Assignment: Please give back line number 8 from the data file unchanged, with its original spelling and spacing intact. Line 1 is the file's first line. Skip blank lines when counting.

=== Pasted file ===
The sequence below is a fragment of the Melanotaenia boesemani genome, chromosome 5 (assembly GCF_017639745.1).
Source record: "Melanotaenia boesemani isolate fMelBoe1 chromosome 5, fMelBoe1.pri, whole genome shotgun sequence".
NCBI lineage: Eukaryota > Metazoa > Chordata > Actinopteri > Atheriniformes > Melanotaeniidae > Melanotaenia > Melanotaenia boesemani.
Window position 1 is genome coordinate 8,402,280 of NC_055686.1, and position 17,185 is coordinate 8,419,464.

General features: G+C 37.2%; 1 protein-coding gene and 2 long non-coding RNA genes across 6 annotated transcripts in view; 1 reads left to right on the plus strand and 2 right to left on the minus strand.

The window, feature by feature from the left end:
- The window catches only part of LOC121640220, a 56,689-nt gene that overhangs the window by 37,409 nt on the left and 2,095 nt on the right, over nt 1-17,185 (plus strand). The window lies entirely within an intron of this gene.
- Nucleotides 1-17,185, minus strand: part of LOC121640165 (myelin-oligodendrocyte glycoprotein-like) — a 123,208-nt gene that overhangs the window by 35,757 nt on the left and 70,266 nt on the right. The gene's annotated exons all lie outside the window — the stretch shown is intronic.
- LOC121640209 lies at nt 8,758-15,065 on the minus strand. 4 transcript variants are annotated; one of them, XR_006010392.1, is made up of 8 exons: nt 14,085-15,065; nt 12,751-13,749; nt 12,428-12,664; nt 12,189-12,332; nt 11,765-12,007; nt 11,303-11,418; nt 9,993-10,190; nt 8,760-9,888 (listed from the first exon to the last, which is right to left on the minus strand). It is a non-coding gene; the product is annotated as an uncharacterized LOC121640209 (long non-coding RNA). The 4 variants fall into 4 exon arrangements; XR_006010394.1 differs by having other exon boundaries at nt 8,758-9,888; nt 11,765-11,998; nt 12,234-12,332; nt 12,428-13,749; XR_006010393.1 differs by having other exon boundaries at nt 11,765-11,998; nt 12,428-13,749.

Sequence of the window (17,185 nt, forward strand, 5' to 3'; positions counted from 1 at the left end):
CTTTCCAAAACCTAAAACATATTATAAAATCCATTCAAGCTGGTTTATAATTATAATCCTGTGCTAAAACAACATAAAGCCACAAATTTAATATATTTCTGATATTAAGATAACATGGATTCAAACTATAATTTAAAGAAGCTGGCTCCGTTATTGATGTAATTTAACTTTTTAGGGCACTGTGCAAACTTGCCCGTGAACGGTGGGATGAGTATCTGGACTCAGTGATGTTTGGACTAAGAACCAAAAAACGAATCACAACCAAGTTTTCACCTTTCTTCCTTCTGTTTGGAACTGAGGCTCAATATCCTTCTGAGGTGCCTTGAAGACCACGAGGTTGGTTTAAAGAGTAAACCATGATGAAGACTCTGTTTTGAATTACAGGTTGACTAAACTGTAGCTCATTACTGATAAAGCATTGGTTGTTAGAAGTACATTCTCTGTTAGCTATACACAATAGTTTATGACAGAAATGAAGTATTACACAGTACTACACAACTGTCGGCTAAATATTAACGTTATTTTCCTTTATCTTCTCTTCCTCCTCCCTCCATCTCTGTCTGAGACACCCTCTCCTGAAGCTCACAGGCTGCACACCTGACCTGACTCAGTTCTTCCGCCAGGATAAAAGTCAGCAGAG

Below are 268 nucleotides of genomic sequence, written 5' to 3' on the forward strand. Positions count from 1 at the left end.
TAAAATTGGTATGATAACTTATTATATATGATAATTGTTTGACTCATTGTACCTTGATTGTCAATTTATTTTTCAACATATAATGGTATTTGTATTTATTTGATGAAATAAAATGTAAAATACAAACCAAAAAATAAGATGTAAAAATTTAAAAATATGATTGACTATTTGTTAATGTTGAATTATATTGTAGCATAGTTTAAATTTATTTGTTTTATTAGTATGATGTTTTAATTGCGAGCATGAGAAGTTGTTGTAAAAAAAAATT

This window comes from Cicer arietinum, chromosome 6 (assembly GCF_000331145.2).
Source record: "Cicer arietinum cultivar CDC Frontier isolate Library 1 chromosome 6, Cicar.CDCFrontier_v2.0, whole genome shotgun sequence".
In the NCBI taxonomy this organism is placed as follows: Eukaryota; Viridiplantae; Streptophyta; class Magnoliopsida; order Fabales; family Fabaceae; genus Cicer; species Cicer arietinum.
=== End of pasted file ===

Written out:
- Nucleotides 1-17,185, minus strand: part of LOC121640165 (myelin-oligodendrocyte glycoprotein-like) — a 123,208-nt gene that overhangs the window by 35,757 nt on the left and 70,266 nt on the right. The gene's annotated exons all lie outside the window — the stretch shown is intronic.